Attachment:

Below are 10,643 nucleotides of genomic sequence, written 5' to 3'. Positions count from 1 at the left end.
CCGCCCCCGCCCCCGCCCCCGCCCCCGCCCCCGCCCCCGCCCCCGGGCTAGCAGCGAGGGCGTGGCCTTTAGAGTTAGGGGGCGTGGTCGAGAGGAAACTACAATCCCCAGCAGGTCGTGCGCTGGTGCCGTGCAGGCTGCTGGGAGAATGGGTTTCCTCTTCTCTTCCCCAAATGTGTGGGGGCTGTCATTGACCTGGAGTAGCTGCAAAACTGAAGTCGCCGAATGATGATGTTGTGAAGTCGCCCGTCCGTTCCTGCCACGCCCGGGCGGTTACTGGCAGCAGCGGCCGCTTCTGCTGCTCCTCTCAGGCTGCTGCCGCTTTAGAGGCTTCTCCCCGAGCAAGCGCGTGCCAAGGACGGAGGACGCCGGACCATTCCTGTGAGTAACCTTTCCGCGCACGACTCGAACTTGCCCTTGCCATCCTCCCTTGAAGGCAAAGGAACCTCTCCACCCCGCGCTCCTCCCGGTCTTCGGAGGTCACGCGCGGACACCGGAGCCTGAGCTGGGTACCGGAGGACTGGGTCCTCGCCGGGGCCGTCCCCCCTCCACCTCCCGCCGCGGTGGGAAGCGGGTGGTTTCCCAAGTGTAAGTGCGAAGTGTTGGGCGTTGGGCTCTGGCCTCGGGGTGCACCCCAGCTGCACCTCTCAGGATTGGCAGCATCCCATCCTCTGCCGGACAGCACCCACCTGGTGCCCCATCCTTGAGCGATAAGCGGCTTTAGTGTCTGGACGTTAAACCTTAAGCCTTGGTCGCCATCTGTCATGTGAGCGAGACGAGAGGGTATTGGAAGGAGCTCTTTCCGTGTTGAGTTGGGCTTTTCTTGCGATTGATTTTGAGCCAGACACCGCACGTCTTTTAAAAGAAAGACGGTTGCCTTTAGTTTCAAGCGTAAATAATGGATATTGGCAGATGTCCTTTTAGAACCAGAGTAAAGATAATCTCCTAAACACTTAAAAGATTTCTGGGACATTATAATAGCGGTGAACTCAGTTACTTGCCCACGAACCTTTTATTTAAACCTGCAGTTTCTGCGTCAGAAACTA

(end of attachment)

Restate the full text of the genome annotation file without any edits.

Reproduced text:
Below are 10,643 nucleotides of genomic sequence, written 5' to 3'. Positions count from 1 at the left end.
CCGCCCCCGCCCCCGCCCCCGCCCCCGCCCCCGCCCCCGCCCCCGGGCTAGCAGCGAGGGCGTGGCCTTTAGAGTTAGGGGGCGTGGTCGAGAGGAAACTACAATCCCCAGCAGGTCGTGCGCTGGTGCCGTGCAGGCTGCTGGGAGAATGGGTTTCCTCTTCTCTTCCCCAAATGTGTGGGGGCTGTCATTGACCTGGAGTAGCTGCAAAACTGAAGTCGCCGAATGATGATGTTGTGAAGTCGCCCGTCCGTTCCTGCCACGCCCGGGCGGTTACTGGCAGCAGCGGCCGCTTCTGCTGCTCCTCTCAGGCTGCTGCCGCTTTAGAGGCTTCTCCCCGAGCAAGCGCGTGCCAAGGACGGAGGACGCCGGACCATTCCTGTGAGTAACCTTTCCGCGCACGACTCGAACTTGCCCTTGCCATCCTCCCTTGAAGGCAAAGGAACCTCTCCACCCCGCGCTCCTCCCGGTCTTCGGAGGTCACGCGCGGACACCGGAGCCTGAGCTGGGTACCGGAGGACTGGGTCCTCGCCGGGGCCGTCCCCCCTCCACCTCCCGCCGCGGTGGGAAGCGGGTGGTTTCCCAAGTGTAAGTGCGAAGTGTTGGGCGTTGGGCTCTGGCCTCGGGGTGCACCCCAGCTGCACCTCTCAGGATTGGCAGCATCCCATCCTCTGCCGGACAGCACCCACCTGGTGCCCCATCCTTGAGCGATAAGCGGCTTTAGTGTCTGGACGTTAAACCTTAAGCCTTGGTCGCCATCTGTCATGTGAGCGAGACGAGAGGGTATTGGAAGGAGCTCTTTCCGTGTTGAGTTGGGCTTTTCTTGCGATTGATTTTGAGCCAGACACCGCACGTCTTTTAAAAGAAAGACGGTTGCCTTTAGTTTCAAGCGTAAATAATGGATATTGGCAGATGTCCTTTTAGAACCAGAGTAAAGATAATCTCCTAAACACTTAAAAGATTTCTGGGACATTATAATAGCGGTGAACTCAGTTACTTGCCCACGAACCTTTTATTTAAACCTGCAGTTTCTGCGTCAGAAACTA